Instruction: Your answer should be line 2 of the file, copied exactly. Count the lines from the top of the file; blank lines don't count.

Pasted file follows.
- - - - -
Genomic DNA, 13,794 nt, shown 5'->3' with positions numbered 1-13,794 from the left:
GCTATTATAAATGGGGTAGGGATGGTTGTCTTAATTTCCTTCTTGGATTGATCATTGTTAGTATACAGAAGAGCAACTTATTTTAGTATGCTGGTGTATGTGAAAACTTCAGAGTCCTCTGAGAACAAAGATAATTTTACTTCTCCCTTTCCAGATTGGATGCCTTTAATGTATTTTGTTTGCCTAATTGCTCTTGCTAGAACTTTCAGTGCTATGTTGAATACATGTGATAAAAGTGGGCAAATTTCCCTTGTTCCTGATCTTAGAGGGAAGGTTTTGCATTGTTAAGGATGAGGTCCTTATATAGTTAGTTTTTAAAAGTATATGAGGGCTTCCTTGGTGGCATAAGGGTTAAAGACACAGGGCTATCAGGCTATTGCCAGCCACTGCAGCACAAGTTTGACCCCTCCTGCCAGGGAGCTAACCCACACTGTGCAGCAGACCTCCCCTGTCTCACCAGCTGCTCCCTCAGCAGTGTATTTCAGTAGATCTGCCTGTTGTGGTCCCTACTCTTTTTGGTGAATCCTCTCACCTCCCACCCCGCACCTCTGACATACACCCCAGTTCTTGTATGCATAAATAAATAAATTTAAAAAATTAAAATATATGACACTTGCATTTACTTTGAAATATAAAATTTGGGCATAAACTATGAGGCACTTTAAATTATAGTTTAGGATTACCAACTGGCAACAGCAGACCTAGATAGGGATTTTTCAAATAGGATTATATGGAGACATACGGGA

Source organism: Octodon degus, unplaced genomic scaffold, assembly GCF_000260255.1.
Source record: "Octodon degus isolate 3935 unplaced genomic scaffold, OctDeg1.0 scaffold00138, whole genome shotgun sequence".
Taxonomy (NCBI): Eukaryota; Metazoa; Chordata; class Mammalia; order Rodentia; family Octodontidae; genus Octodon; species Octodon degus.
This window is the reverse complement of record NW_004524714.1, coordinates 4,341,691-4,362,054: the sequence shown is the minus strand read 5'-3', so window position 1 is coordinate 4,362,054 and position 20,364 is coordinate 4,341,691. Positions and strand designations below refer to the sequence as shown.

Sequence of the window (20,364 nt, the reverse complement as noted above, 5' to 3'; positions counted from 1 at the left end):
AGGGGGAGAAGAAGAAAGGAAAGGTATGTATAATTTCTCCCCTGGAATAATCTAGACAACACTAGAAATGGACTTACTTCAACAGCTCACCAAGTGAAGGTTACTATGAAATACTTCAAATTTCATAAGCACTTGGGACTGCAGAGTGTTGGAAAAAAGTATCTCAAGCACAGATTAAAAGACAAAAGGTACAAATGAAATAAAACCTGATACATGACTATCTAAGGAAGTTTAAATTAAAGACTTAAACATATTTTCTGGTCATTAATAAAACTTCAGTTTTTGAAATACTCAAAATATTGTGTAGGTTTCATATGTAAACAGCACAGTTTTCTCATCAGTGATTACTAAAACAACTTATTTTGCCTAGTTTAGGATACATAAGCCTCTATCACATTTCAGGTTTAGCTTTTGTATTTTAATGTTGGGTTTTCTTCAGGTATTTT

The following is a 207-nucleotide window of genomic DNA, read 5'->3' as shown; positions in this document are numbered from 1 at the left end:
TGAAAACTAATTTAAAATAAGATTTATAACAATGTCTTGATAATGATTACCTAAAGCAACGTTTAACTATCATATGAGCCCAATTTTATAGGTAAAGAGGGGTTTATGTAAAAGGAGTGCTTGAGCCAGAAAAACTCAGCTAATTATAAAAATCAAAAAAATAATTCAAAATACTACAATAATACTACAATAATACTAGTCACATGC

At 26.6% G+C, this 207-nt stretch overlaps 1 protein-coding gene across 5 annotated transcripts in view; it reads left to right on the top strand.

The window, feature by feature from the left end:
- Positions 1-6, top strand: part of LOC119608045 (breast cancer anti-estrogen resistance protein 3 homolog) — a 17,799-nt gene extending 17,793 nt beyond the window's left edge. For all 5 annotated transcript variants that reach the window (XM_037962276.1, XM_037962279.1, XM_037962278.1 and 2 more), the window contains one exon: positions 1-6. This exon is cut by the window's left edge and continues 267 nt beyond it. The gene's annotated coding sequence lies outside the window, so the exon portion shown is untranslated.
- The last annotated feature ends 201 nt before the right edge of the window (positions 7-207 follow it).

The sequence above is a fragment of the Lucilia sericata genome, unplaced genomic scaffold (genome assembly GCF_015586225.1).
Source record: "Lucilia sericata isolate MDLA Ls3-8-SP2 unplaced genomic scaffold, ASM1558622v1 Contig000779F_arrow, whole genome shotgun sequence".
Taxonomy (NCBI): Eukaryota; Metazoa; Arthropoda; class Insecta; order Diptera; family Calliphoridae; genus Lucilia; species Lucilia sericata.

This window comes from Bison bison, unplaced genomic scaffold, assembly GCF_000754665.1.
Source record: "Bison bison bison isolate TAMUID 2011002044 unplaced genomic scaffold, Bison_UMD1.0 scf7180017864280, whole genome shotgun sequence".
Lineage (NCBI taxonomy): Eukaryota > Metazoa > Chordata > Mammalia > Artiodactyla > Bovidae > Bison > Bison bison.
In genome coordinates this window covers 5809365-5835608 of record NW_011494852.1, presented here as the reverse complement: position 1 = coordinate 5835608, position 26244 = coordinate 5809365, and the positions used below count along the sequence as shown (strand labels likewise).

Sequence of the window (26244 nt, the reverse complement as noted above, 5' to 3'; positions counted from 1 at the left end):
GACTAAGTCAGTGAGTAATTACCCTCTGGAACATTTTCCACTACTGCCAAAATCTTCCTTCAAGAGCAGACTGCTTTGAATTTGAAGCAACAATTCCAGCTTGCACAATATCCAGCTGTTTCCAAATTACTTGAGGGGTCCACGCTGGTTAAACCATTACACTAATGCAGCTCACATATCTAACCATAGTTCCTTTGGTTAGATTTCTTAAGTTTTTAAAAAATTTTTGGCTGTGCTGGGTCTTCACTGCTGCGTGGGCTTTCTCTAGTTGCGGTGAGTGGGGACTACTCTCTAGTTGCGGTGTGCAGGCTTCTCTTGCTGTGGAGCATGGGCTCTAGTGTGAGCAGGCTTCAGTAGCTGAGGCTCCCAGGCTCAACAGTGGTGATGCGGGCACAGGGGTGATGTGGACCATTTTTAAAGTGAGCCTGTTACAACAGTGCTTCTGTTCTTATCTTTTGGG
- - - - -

GCTATTATAAATGGGGTAGGGATGGTTGTCTTAATTTCCTTCTTGGATTGATCATTGTTAGTATACAGAAGAGCAACTTATTTTAGTATGCTGGTGTATGTGAAAACTTCAGAGTCCTCTGAGAACAAAGATAATTTTACTTCTCCCTTTCCAGATTGGATGCCTTTAATGTATTTTGTTTGCCTAATTGCTCTTGCTAGAACTTTCAGTGCTATGTTGAATACATGTGATAAAAGTGGGCAAATTTCCCTTGTTCCTGATCTTAGAGGGAAGGTTTTGCATTGTTAAGGATGAGGTCCTTATATAGTTAGTTTTTAAAAGTATATGAGGGCTTCCTTGGTGGCATAAGGGTTAAAGACACAGGGCTATCAGGCTATTGCCAGCCACTGCAGCACAAGTTTGACCCCTCCTGCCAGGGAGCTAACCCACACTGTGCAGCAGACCTCCCCTGTCTCACCAGCTGCTCCCTCAGCAGTGTATTTCAGTAGATCTGCCTGTTGTGGTCCCTACTCTTTTTGGTGAATCCTCTCACCTCCCACCCCGCACCTCTGACATACACCCCAGTTCTTGTATGCATAAATAAATAAATTTAAAAAATTAAAATATATGACACTTGCATTTACTTTGAAATATAAAATTTGGGCATAAACTATGAGGCACTTTAAATTATAGTTTAGGATTACCAACTGGCAACAGCAGACCTAGATAGGGATTTTTCAAATAGGATTATATGGAGACATACGGGA